By Jamie Salazer

The National Labor Relations Board (“NLRB”), a federal agency that protects employees’ rights and prevents unfair labor practices, proposed a new rule that could impact a company’s relationship with individuals who work for them, but are employed by a different company.[1]  The Notice of Proposed Rulemaking regarding the new joint-employer standard was published in the Federal Register on September 14, 2018.[2]  If enacted as proposed, this rule will affect whether two employers will be classified as a joint employer under the National Labor Relations Act (NLRA).[3]  Employers are considered joint-employers “if the two employers share or codetermine the employees’ essential terms and conditions of employment, such as hiring, firing, discipline, supervision, and direction.”[4]

The joint-employer standard was originally developed through case law and has, in recent years, been transformed.[5]  The NLRB expanded the scope of those who qualify as a joint-employer in its Browning-Ferris Industries (“Browning-Ferris”) decision in 2015.[6]  Under Browning-Ferris, a company that exhibited indirect control or merely reserved the right to control another company’s employee qualified as a joint-employer.[7]  However, in 2017, the Board vacated the previous Browning-Ferris standard in its Hy-Brand Industrial Contractors, Ltd. (“Hy-Brand”) decision.[8]  Under Hy-Brand, a company must directly and immediately exercise control over employment terms of another company’s employees to be deemed a joint-employer.[9]  Unsurprisingly, the NLRB’s proposed new rule is also consistent with the Hy-Brand decision.[10]  Indeed, the new rule would require the employer to actually exercise control in order to be deemed a joint-employer.[11]  The NLRB’s decision to make the joint-employer standard a rule, rather than leaving it as case law, is in furtherance of making the NLRA more predictable and consistent.[12]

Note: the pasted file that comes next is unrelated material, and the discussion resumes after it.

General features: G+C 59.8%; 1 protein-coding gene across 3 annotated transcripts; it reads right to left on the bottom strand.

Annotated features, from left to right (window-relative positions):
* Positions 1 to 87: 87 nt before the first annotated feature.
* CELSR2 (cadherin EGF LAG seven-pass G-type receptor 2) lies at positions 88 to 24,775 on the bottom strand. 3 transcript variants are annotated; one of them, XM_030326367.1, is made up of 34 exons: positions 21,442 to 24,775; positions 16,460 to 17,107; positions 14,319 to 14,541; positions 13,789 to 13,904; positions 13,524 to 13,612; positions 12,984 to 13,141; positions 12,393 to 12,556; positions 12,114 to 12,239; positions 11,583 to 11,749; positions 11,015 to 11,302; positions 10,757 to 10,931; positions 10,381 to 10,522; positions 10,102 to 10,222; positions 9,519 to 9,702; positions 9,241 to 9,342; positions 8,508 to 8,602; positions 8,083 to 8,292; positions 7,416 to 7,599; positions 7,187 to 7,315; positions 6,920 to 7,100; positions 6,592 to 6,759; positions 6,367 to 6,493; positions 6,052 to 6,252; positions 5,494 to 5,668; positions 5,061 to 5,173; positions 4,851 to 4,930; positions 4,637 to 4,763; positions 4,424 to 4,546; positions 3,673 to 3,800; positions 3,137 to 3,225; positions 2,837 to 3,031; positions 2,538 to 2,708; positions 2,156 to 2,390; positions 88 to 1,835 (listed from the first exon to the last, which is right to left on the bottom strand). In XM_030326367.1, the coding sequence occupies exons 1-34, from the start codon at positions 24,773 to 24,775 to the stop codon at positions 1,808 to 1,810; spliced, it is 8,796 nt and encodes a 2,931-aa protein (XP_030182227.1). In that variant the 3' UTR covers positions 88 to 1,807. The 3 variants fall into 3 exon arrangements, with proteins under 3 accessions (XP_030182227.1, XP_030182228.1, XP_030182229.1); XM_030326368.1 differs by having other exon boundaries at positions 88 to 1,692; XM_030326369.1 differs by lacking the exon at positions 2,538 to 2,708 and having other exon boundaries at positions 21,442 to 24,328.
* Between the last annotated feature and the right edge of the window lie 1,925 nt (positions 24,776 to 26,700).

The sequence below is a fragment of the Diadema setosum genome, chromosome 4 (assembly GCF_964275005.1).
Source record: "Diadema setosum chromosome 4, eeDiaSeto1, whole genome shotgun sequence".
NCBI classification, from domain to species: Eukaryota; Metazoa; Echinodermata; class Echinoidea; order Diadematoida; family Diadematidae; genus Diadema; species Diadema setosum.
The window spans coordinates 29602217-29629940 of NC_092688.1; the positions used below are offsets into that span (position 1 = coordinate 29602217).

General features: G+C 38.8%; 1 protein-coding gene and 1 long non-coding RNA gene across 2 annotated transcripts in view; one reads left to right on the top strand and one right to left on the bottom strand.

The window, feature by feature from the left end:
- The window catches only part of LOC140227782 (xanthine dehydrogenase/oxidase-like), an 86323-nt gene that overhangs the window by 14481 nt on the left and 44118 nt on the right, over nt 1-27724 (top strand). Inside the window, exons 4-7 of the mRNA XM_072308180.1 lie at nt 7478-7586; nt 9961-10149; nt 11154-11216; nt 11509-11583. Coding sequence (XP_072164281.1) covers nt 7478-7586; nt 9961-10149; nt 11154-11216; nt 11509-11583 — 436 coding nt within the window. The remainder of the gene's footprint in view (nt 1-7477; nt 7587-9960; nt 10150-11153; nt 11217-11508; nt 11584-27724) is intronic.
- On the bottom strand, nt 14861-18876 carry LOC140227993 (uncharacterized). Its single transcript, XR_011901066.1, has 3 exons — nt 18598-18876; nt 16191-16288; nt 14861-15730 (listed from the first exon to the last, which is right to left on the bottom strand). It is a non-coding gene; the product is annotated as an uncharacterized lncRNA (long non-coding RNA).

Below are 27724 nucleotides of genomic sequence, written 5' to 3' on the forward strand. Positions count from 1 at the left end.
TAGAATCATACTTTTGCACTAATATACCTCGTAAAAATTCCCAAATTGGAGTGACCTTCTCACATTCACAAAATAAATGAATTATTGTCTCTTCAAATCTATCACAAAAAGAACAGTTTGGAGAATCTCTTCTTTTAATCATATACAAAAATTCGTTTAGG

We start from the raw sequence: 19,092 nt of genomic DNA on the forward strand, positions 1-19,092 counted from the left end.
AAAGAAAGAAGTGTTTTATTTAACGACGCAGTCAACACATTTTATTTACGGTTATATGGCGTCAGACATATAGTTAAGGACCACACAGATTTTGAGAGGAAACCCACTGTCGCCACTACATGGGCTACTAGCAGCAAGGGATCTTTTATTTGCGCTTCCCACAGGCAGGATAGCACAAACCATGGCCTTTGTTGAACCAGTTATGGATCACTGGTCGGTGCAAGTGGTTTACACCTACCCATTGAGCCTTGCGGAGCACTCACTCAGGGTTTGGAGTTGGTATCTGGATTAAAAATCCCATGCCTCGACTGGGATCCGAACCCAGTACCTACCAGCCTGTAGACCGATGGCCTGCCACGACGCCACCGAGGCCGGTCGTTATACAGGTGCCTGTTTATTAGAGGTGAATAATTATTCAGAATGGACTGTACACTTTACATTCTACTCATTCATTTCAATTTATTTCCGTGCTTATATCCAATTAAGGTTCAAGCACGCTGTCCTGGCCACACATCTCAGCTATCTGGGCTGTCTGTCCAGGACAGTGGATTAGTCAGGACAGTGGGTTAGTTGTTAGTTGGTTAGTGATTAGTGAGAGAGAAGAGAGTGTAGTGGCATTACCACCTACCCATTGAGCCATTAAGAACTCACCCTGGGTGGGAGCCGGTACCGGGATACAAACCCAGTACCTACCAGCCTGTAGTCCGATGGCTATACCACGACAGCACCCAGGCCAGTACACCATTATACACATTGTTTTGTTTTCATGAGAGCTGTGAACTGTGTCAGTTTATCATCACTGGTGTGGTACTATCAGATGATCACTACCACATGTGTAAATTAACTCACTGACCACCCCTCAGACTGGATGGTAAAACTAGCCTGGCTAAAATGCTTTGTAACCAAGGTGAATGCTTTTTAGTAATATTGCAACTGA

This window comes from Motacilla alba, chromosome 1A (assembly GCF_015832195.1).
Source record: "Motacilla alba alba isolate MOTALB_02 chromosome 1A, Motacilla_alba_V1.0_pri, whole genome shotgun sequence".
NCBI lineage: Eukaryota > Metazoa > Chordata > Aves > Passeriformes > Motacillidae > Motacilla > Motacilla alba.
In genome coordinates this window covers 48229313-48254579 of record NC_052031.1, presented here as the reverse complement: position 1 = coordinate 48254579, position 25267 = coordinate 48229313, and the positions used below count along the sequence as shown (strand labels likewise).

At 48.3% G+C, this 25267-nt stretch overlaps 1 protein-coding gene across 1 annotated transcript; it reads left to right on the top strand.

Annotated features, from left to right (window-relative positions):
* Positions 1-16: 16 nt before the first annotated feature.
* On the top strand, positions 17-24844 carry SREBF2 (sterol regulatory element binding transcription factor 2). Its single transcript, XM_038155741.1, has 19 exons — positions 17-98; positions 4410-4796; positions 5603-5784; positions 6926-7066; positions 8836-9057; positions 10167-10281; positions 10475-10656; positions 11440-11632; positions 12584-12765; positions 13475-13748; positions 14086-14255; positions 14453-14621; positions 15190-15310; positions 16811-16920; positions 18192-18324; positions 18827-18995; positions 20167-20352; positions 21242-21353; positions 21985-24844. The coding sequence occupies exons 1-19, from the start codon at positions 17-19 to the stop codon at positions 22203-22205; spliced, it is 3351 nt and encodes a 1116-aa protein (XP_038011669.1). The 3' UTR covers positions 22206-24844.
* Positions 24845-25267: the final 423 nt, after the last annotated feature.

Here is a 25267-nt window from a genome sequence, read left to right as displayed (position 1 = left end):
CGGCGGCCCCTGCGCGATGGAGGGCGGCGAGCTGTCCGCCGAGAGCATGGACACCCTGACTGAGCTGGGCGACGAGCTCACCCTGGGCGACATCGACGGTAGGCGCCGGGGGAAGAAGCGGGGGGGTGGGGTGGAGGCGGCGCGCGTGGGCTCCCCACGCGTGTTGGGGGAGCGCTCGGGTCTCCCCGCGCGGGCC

The proposed new rule, if enacted as currently proposed, could impact many employers in a positive way.[13]  The rule provides much more clarity than the Browning-Ferris standard and it is more consistent with the Department of Labor (“DOL”) and the Equal Employment Opportunity Commission’s (“EEOC”) standard for deeming one a joint-employer.[14]  Under the Browning-Ferris standard, employers would qualify as a joint-employer under the NLRB, but would not qualify as one under other agencies.  Thus, with the new rule, companies will be better able to tell whether they qualify as someone’s joint-employer when initially entering into an agreement with another employer.[15]  Certain industries will likely also see direct impacts if the new rule is enacted as proposed.[16]  For example, some believe that the franchise community and the gig economy, which consists of ridesharing companies, will no longer risk being seen as joint-employers of individuals who do work for their companies.[17]  In addition, this new rule could also help collective bargaining agreements because, under the proposed rule, both of the entities would be considered joint-employers.[18]

[1] Board Proposes Rule to Change its Joint-Employer Standard, Nat’l Labor Relations Bd., Sept. 13, 2018,

[2] Id.

[3] The Standard for Determining Joint-Employer Status, 83 Fed. Reg. 179 (proposed Sept. 14, 2018) (to be codified at 29 C.F.R. pt. 1).

[4] Id.

[5] See Pamela Wolf, NLRB proposes new joint-employer standard tracking vacated Hy-Brand decision, Wolters Kluwer (Sept. 17, 2018),

[6] Id.

[7] NLRB Vacates Hy-Brand Decision, Steptoe & Johnson PLLC: Know How: Alert (Mar. 5, 2018),

[8] Wolf, supra note 5.

[9] Wolf, supra note 5.

[10] Id.

[11] Pamela Wolf, A deeper look at the NLRB’s joint-employer proposal, Wolters Kluwer (Sept. 14, 2018),

[12] Id. at 1.

[13] Id.

[14] Id. at 2.

[15] Id.

[16] Id.

[17] See, e.g., id. (noting that both franchise community and the gig economy employers do not have substantial control over contractors who work for them).

[18] Id.

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